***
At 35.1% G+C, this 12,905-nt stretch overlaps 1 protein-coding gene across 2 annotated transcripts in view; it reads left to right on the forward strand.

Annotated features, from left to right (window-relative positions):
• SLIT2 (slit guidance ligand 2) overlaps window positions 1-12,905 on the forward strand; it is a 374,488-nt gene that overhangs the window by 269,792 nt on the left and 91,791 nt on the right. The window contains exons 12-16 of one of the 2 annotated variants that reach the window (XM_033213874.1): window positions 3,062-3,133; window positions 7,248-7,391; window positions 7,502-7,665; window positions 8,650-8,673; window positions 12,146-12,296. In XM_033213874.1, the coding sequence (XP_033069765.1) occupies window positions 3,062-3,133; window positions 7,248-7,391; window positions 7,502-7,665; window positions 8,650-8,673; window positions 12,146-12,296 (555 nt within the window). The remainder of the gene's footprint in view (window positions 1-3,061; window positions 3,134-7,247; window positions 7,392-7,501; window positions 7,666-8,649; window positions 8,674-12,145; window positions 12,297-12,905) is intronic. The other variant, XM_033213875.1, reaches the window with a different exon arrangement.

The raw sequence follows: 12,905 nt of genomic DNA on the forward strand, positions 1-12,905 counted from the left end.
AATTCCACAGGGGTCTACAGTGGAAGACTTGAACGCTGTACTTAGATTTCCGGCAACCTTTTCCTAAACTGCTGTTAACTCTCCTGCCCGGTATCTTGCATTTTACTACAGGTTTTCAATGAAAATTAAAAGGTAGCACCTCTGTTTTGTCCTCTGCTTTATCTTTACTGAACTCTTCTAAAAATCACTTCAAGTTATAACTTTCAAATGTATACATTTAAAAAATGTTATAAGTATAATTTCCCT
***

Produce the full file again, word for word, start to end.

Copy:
At 35.1% G+C, this 12,905-nt stretch overlaps 1 protein-coding gene across 2 annotated transcripts in view; it reads left to right on the forward strand.

Annotated features, from left to right (window-relative positions):
• SLIT2 (slit guidance ligand 2) overlaps window positions 1-12,905 on the forward strand; it is a 374,488-nt gene that overhangs the window by 269,792 nt on the left and 91,791 nt on the right. The window contains exons 12-16 of one of the 2 annotated variants that reach the window (XM_033213874.1): window positions 3,062-3,133; window positions 7,248-7,391; window positions 7,502-7,665; window positions 8,650-8,673; window positions 12,146-12,296. In XM_033213874.1, the coding sequence (XP_033069765.1) occupies window positions 3,062-3,133; window positions 7,248-7,391; window positions 7,502-7,665; window positions 8,650-8,673; window positions 12,146-12,296 (555 nt within the window). The remainder of the gene's footprint in view (window positions 1-3,061; window positions 3,134-7,247; window positions 7,392-7,501; window positions 7,666-8,649; window positions 8,674-12,145; window positions 12,297-12,905) is intronic. The other variant, XM_033213875.1, reaches the window with a different exon arrangement.

The raw sequence follows: 12,905 nt of genomic DNA on the forward strand, positions 1-12,905 counted from the left end.
AATTCCACAGGGGTCTACAGTGGAAGACTTGAACGCTGTACTTAGATTTCCGGCAACCTTTTCCTAAACTGCTGTTAACTCTCCTGCCCGGTATCTTGCATTTTACTACAGGTTTTCAATGAAAATTAAAAGGTAGCACCTCTGTTTTGTCCTCTGCTTTATCTTTACTGAACTCTTCTAAAAATCACTTCAAGTTATAACTTTCAAATGTATACATTTAAAAAATGTTATAAGTATAATTTCCCT